2020 in photos: San Diego’s top stories of the year

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SAN DIEGO — With the new year quickly approaching, here’s a look back at some of the photos that defined 2020 in San Diego.

San Diegans shocked, saddened by death of Kobe Bryant

The Cardiff Kook dons a Kobe Bryant jersey shortly after the basketball legend’s death. (Photo: Keli Button)

Jan. 26: News that Kobe Bryant, his daughter Gianna and seven other people were killed in a helicopter crash sent a shockwave through generations of Southern Californians who had watched the basketball legend play. In San Diego, the Cardiff Kook donned a Bryant jersey, and fans shared their favorite memories.

Coronavirus evacuees quarantined at MCAS Miramar

Crews that cleaned the coronavirus quarantine quarters at MCAS Miramar wear special suits as they prepare to work. (Photo: Yu Lin)

Feb. 4: More than 200 people who fled Wuhan, China, the epicenter of the coronavirus outbreak, were quarantined at Marine Corps Air Station Miramar, at a time when San Diego residents had only just begun to understand the virus’ threat.

California issues statewide stay-at-home order

Streets in San Diego's once-bustling Gaslamp Quarter have been deserted during the coronavirus pandemic, and bars and restaurants have been forced to close.
A drone photo shows San Diego’s Gaslamp Quarter during the coronavirus pandemic’s stay-at-home order.

March 19: With the pandemic quickly worsening, Gov. Gavin Newsom announced a stay-at-home order for the entire state of California. The coming weeks and months saw a series of partial openings and closures, with most businesses asked to close indoor operations, schools shifting online and many workers adjusting to working from home.

Local protests call for end to virus restrictions

Demonstrators hold signs demanding their church be allowed to reopen during a rally against stay-at-home directives in San Diego. (Photo by SANDY HUFFAKER/AFP via Getty Images)

April 18: Demonstrators gathered for multiple local rallies to express frustration with the state’s stay-at-home order. Many emphasized the financial stress of closed businesses and lost jobs, while others said the state was overstepping its authority. Health officials said they understood the frustrations, but that the orders were saving lives and keeping hospitals from getting overwhelmed.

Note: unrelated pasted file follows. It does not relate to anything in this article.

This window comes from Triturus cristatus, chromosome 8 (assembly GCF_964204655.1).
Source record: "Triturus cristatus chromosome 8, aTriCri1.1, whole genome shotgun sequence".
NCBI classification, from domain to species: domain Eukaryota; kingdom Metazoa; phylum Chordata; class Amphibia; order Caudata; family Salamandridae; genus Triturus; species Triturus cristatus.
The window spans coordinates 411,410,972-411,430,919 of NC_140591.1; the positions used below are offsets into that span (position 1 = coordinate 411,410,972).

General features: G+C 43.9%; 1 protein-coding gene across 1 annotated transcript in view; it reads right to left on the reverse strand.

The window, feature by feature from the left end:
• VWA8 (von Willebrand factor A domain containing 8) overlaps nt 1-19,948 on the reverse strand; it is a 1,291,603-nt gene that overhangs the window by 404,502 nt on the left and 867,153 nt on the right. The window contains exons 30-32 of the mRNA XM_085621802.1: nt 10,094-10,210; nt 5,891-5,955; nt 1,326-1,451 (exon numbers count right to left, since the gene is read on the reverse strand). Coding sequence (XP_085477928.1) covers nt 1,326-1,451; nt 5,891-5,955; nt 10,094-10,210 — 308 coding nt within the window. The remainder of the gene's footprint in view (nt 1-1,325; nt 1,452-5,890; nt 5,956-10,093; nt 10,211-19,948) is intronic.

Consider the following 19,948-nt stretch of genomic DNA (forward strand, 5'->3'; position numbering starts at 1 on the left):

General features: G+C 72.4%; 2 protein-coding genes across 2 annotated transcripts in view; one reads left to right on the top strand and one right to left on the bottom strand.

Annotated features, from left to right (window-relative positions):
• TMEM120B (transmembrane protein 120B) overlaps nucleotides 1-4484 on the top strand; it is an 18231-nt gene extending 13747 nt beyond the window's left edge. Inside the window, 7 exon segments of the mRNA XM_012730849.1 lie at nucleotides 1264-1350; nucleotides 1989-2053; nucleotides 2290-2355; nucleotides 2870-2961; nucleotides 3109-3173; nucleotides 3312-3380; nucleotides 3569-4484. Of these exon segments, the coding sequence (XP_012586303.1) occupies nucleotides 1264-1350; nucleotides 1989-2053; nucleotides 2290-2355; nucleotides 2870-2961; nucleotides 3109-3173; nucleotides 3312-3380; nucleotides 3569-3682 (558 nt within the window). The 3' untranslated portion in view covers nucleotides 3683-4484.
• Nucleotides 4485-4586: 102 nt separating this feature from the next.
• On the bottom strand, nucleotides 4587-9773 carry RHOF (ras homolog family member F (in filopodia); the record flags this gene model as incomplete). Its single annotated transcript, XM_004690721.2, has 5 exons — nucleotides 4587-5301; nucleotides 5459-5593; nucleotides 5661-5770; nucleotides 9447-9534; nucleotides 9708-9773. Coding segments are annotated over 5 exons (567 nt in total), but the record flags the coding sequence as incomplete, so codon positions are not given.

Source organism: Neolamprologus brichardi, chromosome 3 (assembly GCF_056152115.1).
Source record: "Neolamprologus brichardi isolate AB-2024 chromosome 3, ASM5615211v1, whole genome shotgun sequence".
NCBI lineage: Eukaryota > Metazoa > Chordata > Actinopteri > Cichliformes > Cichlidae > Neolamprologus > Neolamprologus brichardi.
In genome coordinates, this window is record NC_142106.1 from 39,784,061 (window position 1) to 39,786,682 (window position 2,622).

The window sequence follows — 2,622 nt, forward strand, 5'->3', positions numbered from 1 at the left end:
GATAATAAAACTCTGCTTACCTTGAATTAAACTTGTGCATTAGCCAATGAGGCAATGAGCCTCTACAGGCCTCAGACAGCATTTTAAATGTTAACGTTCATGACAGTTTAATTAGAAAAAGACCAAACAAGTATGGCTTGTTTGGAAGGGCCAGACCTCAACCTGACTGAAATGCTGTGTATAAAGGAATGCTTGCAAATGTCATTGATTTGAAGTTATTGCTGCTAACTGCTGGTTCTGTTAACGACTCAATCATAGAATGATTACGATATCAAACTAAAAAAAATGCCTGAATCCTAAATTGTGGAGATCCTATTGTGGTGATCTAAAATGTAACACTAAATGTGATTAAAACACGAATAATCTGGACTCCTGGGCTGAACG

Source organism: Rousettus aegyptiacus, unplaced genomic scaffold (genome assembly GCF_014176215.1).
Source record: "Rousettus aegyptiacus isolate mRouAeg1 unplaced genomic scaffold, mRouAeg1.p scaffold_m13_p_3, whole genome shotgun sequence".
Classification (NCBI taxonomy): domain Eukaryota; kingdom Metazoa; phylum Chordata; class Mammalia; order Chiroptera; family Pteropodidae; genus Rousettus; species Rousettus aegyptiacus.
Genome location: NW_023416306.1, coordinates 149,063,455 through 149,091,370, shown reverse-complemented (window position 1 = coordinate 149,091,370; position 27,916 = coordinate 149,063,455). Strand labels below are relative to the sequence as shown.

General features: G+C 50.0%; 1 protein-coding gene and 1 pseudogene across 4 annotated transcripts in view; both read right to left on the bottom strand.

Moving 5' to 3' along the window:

Protesters rally for racial justice across San Diego

Demonstrators face off with officers in front of the San Diego Police headquarters in downtown San Diego on May 31, 2020 in a protest about the death of George Floyd. (Photo by ARIANA DREHSLER/AFP via Getty Images)

May 30: Following the death of George Floyd at the hands of Minneapolis police, protests against racial injustice and calls for police reform spread across the nation, including San Diego County. Local protesters held signs, shouted chants, blocked freeways and hosted “kneel-ins” in their demand for change.

Rioters torch and loot buildings in La Mesa

A person wears a gas mask as they stand before a burning vehicle during the La Mesa riots. The chaos came after a day of peaceful protest over the death of George Floyd by many other demonstrators. (Photo: OnScene.TV)

May 31: A day of largely peaceful protest gave way to a night of chaos and destruction in La Mesa, where rioters shattered windows with baseball bats, stole merchandise, lit bank branches on fire and threw debris at police. In the days that followed, the community rallied to repair the destruction and get businesses back on their feet.

Massive Navy ship fire sends smoke across county

Smoke rises from the USS Bonhomme Richard at Naval Base San Diego in San Diego, after an explosion and fire onboard the ship In this July 12, 2020, file photo. The Navy says on Monday that it will decommission the warship after suspected arson caused extensive damage, making it too expensive to restore. (AP Photo/Denis Poroy, File)

July 12: The USS Bonhomme Richard went up in flames at Naval Base San Diego, injuring 17 sailors and four civilians. As it burned for several days, it poured acrid smoke across the region, prompting air quality warnings. An investigation into the suspected cause — arson — continues into the new year. The ship will be decommissioned at a cost of about $30 million.

Marines, sailor killed in Camp Pendleton training accident